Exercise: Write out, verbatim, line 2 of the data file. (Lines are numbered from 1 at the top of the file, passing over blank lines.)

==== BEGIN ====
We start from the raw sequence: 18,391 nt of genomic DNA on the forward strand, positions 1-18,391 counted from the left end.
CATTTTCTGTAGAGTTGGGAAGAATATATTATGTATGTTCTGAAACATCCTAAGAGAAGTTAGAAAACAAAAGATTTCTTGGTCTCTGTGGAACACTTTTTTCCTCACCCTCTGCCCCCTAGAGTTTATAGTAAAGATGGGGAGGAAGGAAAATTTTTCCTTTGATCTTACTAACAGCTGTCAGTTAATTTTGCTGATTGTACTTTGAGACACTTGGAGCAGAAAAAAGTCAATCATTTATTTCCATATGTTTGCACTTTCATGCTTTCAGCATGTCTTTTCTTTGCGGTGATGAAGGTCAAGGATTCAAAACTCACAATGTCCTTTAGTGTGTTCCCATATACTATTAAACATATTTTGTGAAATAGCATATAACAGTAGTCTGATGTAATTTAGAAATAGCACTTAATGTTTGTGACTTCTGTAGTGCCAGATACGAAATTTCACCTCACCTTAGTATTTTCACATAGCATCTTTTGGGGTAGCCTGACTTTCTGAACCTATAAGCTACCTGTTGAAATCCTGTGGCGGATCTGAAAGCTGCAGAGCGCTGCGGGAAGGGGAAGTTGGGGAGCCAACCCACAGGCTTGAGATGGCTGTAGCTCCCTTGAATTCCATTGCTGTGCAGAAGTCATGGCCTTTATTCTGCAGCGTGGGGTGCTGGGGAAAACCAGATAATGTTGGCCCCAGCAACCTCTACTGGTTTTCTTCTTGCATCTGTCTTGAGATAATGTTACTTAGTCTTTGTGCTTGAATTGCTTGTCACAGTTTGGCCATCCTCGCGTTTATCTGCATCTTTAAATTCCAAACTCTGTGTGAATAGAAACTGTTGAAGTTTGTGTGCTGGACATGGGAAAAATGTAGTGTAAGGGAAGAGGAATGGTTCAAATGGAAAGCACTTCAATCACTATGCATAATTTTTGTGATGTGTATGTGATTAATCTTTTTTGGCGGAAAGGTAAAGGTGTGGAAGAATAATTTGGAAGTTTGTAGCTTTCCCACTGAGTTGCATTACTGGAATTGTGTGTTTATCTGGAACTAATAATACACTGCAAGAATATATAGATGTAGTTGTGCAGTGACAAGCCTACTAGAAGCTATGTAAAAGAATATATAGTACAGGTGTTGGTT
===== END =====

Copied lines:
CATTTTCTGTAGAGTTGGGAAGAATATATTATGTATGTTCTGAAACATCCTAAGAGAAGTTAGAAAACAAAAGATTTCTTGGTCTCTGTGGAACACTTTTTTCCTCACCCTCTGCCCCCTAGAGTTTATAGTAAAGATGGGGAGGAAGGAAAATTTTTCCTTTGATCTTACTAACAGCTGTCAGTTAATTTTGCTGATTGTACTTTGAGACACTTGGAGCAGAAAAAAGTCAATCATTTATTTCCATATGTTTGCACTTTCATGCTTTCAGCATGTCTTTTCTTTGCGGTGATGAAGGTCAAGGATTCAAAACTCACAATGTCCTTTAGTGTGTTCCCATATACTATTAAACATATTTTGTGAAATAGCATATAACAGTAGTCTGATGTAATTTAGAAATAGCACTTAATGTTTGTGACTTCTGTAGTGCCAGATACGAAATTTCACCTCACCTTAGTATTTTCACATAGCATCTTTTGGGGTAGCCTGACTTTCTGAACCTATAAGCTACCTGTTGAAATCCTGTGGCGGATCTGAAAGCTGCAGAGCGCTGCGGGAAGGGGAAGTTGGGGAGCCAACCCACAGGCTTGAGATGGCTGTAGCTCCCTTGAATTCCATTGCTGTGCAGAAGTCATGGCCTTTATTCTGCAGCGTGGGGTGCTGGGGAAAACCAGATAATGTTGGCCCCAGCAACCTCTACTGGTTTTCTTCTTGCATCTGTCTTGAGATAATGTTACTTAGTCTTTGTGCTTGAATTGCTTGTCACAGTTTGGCCATCCTCGCGTTTATCTGCATCTTTAAATTCCAAACTCTGTGTGAATAGAAACTGTTGAAGTTTGTGTGCTGGACATGGGAAAAATGTAGTGTAAGGGAAGAGGAATGGTTCAAATGGAAAGCACTTCAATCACTATGCATAATTTTTGTGATGTGTATGTGATTAATCTTTTTTGGCGGAAAGGTAAAGGTGTGGAAGAATAATTTGGAAGTTTGTAGCTTTCCCACTGAGTTGCATTACTGGAATTGTGTGTTTATCTGGAACTAATAATACACTGCAAGAATATATAGATGTAGTTGTGCAGTGACAAGCCTACTAGAAGCTATGTAAAAGAATATATAGTACAGGTGTTGGTT